# left regular representation of SU(2)

in Sepanski's book Compact Lie groups, he describes the representation theory of SU(2) as being isomorphic to $\mathbb{N}$

(SU(2) acts irreducibly on the (n+1)-dimensional space of homogeneous complex polynomials of degree n on two variables whose basis is $\{z^kw^{n-k}; k = 0, ..., n \}$)

So we have a complete list of the irreducible representations of SU(2). Consider the left regular representation $L:G \rightarrow \mathcal{U}(L^2(SU(2),\mathbb{C}, \mu))$ given by $g\cdot f(x) = f(g^{-1}x)$, and where $\mathcal{U}(L^2(SU(2),\mathbb{C}, \mu))$ is the group of unitary operators on the Hilbert space of square-integrable complex functions relative to the Haar measure on $SU(2)$. By the peter-weyl theorem, this representation can be decomposed as a sum of irreducible finite dimensional subrepresentations of SU(2).

My question is: How do we decompose this left regular representation as a sum of the representations on the space of polynomial functions described on the beggining of the question? More precisely, how do we know which representations appear in the decomposition and with which multiplicity?

• Great question! Commented Sep 20, 2014 at 19:14
• If I remember correctly, the Peter-Weyl theorem also tells you that any irreducible representation $V$ of finite dimension $n$ appears in $L^{2}(G)$ with multiplicity $n$. Commented Sep 22, 2014 at 0:10
• They do indeed. I found the answer to this question. Commented Sep 22, 2014 at 16:22

While general theory tells us each irreducible shows up with multiplicity equal to it's dimension, we still may want to know just what functions on $SU(2)$ these correspond to. Rather than describing explicit irreducible factors, it is easier to just describe the isotypic components, but you can find an irreducible just by taking the space generated by any vector inside these isotypic parts.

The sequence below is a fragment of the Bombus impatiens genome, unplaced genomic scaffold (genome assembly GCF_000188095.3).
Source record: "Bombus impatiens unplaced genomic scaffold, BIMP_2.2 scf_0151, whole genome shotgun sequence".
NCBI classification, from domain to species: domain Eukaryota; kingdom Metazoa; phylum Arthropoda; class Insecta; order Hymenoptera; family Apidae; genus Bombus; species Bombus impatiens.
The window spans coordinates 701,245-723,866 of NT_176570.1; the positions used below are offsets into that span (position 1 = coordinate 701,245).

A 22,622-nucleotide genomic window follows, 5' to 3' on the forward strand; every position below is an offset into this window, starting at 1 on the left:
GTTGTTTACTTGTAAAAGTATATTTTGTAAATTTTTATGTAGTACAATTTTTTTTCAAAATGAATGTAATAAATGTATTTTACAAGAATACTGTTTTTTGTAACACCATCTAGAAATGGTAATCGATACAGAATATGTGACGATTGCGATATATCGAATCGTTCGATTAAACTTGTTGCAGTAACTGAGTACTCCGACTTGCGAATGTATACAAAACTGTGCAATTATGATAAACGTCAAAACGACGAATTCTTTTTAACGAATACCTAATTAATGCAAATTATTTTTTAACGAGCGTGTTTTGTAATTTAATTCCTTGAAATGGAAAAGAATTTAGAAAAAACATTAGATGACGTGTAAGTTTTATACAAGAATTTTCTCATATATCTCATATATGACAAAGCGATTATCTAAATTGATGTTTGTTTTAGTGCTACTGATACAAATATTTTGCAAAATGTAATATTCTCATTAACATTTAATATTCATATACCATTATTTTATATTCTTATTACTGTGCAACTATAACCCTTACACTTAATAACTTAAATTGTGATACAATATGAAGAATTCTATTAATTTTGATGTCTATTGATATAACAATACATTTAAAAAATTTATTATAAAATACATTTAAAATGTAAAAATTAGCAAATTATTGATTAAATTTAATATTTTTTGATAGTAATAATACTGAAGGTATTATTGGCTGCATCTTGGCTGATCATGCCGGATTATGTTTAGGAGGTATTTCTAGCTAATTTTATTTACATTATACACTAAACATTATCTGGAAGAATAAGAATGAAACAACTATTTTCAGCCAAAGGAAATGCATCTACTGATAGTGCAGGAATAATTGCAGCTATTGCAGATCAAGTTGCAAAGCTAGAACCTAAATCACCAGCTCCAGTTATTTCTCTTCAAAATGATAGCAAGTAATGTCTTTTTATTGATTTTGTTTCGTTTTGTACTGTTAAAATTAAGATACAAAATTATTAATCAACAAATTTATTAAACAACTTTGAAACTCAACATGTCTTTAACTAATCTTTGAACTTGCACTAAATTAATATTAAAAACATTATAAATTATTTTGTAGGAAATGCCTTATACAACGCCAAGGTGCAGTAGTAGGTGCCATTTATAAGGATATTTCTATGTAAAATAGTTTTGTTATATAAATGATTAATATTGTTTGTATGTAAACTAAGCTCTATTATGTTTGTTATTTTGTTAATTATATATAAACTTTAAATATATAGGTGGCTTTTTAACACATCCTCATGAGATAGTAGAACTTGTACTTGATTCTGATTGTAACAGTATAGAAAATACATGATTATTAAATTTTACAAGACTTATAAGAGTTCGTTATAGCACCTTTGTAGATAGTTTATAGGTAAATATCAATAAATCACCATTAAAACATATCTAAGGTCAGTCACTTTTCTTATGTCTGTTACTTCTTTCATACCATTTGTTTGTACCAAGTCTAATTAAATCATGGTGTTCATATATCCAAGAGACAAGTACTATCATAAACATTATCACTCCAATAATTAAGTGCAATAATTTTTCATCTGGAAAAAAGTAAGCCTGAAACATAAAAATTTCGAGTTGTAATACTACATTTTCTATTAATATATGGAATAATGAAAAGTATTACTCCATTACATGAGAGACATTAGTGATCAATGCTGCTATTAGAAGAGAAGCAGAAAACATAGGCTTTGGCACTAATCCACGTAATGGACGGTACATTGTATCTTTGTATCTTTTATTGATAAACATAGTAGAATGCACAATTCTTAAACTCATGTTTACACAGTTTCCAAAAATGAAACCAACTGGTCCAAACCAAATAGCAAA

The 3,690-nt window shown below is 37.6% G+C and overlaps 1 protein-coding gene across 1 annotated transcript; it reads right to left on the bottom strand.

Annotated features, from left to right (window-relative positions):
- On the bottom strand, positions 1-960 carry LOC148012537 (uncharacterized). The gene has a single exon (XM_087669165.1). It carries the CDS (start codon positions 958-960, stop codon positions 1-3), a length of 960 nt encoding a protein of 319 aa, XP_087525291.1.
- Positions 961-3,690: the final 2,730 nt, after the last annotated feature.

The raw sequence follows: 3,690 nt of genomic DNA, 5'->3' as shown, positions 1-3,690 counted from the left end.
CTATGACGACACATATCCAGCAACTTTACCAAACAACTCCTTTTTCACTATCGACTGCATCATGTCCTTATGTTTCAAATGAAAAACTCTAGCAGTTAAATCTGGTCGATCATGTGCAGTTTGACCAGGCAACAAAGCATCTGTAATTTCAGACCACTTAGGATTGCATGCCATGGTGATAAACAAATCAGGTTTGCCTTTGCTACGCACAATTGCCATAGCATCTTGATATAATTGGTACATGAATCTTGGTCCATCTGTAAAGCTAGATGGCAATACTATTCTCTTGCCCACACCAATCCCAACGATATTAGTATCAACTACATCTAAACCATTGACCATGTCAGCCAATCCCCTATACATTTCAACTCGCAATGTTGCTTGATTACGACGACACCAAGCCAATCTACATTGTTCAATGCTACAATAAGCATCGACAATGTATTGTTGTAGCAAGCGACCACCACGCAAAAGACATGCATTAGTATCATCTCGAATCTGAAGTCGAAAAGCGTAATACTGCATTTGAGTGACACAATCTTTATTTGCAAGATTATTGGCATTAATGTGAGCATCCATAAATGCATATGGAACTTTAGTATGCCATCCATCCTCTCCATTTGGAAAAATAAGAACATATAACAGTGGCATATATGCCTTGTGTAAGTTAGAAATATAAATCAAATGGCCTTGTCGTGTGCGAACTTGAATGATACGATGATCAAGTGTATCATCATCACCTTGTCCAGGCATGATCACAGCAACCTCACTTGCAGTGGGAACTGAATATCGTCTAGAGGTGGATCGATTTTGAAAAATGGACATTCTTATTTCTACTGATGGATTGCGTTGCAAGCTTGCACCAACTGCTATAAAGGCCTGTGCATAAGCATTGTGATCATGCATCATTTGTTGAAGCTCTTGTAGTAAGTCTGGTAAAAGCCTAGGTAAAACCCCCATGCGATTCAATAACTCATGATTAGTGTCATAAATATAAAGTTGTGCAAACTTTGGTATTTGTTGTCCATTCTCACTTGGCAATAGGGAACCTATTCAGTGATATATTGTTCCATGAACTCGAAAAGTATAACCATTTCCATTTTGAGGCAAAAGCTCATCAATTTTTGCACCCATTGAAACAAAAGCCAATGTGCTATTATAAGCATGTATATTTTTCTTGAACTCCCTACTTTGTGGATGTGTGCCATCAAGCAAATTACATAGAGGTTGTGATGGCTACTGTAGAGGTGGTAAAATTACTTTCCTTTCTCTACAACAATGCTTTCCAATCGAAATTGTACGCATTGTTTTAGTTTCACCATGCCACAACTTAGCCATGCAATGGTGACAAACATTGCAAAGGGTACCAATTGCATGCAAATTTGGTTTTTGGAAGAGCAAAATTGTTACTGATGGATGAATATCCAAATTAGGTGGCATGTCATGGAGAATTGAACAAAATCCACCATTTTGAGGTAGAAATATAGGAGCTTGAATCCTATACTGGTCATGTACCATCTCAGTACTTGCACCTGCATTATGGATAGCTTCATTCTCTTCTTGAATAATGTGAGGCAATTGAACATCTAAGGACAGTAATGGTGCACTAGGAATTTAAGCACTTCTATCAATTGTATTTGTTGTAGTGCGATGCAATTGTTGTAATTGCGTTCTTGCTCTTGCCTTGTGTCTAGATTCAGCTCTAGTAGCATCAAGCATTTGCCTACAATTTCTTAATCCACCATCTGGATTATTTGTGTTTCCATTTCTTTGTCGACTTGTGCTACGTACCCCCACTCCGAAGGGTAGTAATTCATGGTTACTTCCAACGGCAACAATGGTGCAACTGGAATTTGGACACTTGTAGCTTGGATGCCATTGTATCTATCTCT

$SU(2)$ as a manifold is just the three dimensional sphere $S^3$ cut out by the equation $x^2+y^2+z^2+w^2 = 1$ (In fact the multiplication can be taken to just be quaternion multiplication). Sitting inside $L^2(S^3)$ is the space of polynomial functions, this is dense by Stone-Weierstrass and one can check that it is preserved by the action of $SU(2)$. Moreover this action preserves degrees, and you can check that the space of polynomial functions on $S^3$ of degree $d$ has dimension $(d+1)^2$ (Remember that $x^2+y^2+z^2+w^2 - 1 =0$ on this, so we need to account for this). These are exactly the isotypic pieces we are looking for.

• it took me some time, but I think I understand what you mean. I still can't see $SU(2)$ as $S^3$. Nevertheless I needed an explicit decomposition of the regular representation into irreducible finite-dimensional subspaces. Commented Sep 23, 2014 at 12:41

There's a stronger version of Peter-Weyl theorem, found on this book that states:

All finite-dimensional irreducible representations of $G$ appear in $L$ and also with multiplicity equal to their dimension.

In the case of SU(2), there's exactly one representation of dimension $n$ for every $n \in \mathbb{N}$, so the decomposition takes the form:

$L = \oplus_0^{\infty} V_n^n$.

Where $V_n$ is the space of polynomials with base $\{z^kw^{n-k}; k \leq n\}$ and $V_0$ is the trivial representation.